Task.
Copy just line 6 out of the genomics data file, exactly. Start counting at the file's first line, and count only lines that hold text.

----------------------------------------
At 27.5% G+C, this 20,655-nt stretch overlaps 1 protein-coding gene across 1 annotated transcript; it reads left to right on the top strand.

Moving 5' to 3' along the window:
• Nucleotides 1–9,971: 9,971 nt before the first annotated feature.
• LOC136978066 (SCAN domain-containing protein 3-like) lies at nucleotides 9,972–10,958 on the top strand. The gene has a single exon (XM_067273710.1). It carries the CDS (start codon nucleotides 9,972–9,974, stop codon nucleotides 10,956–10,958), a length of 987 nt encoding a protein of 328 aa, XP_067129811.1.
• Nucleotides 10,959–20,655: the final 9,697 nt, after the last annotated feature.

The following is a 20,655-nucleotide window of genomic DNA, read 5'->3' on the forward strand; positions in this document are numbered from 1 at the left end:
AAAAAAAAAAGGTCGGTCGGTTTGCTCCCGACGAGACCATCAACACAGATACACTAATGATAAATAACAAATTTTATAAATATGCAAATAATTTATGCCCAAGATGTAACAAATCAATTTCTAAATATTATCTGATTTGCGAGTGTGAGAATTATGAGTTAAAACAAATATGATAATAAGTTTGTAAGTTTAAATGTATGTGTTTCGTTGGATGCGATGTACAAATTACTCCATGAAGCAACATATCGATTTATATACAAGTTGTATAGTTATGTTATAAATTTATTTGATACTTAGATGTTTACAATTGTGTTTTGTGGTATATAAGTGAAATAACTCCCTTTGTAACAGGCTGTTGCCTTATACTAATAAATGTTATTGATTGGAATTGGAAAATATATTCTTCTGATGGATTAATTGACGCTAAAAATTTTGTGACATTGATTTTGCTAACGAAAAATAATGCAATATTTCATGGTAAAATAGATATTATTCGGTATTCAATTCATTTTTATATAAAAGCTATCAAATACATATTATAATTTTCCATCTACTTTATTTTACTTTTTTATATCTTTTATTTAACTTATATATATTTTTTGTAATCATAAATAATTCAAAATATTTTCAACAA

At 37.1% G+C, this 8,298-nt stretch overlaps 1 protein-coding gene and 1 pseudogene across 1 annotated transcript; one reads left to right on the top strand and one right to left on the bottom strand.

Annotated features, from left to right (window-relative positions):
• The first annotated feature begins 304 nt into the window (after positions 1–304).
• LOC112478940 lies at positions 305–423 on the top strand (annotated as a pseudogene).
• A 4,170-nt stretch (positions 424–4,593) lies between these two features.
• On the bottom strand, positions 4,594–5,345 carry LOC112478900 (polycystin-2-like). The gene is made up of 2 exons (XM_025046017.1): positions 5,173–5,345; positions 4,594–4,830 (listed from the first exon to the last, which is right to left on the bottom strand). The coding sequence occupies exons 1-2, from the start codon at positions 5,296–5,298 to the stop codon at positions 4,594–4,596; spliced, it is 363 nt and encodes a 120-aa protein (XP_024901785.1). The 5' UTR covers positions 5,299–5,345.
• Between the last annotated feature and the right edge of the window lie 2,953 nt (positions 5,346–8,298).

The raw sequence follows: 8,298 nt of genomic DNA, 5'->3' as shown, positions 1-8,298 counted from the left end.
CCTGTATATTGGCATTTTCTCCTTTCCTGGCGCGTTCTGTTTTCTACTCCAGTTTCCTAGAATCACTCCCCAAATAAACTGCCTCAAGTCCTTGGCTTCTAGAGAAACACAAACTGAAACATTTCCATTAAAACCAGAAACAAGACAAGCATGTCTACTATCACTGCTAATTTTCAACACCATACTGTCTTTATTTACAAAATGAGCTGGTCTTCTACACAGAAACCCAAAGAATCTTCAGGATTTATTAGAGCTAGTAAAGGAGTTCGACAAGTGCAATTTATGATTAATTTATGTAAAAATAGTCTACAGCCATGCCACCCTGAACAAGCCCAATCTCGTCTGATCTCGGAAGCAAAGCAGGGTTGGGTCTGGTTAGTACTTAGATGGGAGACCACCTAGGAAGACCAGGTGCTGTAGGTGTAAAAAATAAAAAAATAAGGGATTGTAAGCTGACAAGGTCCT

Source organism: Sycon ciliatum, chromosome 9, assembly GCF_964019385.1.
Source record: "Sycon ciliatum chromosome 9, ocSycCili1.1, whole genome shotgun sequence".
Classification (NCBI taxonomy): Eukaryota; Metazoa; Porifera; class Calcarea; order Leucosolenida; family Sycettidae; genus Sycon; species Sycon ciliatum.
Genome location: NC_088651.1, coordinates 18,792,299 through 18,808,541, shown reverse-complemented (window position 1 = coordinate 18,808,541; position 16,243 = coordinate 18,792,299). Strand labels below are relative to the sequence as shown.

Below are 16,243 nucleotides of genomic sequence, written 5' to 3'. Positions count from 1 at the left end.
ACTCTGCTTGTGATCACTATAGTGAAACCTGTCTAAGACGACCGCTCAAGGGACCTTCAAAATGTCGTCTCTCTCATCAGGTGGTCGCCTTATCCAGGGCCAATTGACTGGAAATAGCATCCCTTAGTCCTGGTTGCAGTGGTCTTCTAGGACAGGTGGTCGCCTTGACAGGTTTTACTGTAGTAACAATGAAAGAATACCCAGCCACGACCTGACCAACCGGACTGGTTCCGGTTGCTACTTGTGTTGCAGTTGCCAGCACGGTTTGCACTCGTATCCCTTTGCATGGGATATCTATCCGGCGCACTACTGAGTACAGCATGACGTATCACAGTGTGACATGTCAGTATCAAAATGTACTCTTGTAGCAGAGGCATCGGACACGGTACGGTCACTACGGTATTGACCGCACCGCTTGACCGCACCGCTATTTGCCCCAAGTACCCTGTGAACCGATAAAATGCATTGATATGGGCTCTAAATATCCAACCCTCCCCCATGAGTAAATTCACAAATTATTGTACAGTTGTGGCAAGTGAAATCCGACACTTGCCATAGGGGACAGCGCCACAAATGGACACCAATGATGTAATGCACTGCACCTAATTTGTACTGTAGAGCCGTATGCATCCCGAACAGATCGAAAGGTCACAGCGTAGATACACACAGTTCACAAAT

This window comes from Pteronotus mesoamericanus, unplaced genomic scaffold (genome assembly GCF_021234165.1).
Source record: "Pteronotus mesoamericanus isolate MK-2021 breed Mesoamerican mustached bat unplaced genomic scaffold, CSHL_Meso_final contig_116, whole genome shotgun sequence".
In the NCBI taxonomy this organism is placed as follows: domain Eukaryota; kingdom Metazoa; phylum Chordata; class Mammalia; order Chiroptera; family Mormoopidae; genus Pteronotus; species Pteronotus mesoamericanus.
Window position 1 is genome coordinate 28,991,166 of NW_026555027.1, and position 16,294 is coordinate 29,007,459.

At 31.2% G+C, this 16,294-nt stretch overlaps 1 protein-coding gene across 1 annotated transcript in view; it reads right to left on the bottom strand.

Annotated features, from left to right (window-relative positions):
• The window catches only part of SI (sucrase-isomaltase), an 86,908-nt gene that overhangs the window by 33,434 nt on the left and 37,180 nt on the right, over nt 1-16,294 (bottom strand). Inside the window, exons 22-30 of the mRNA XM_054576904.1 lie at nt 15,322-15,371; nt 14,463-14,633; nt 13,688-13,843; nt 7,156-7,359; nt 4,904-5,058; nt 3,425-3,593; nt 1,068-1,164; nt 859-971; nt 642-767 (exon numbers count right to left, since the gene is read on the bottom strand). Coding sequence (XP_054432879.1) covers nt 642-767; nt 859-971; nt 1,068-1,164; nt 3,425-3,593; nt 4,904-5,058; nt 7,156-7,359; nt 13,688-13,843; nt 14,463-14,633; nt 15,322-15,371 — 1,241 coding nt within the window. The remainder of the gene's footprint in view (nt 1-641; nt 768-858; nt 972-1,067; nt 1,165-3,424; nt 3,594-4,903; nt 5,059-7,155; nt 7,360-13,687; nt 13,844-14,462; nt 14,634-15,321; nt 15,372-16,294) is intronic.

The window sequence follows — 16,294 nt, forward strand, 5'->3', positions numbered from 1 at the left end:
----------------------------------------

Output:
The following is a 20,655-nucleotide window of genomic DNA, read 5'->3' on the forward strand; positions in this document are numbered from 1 at the left end: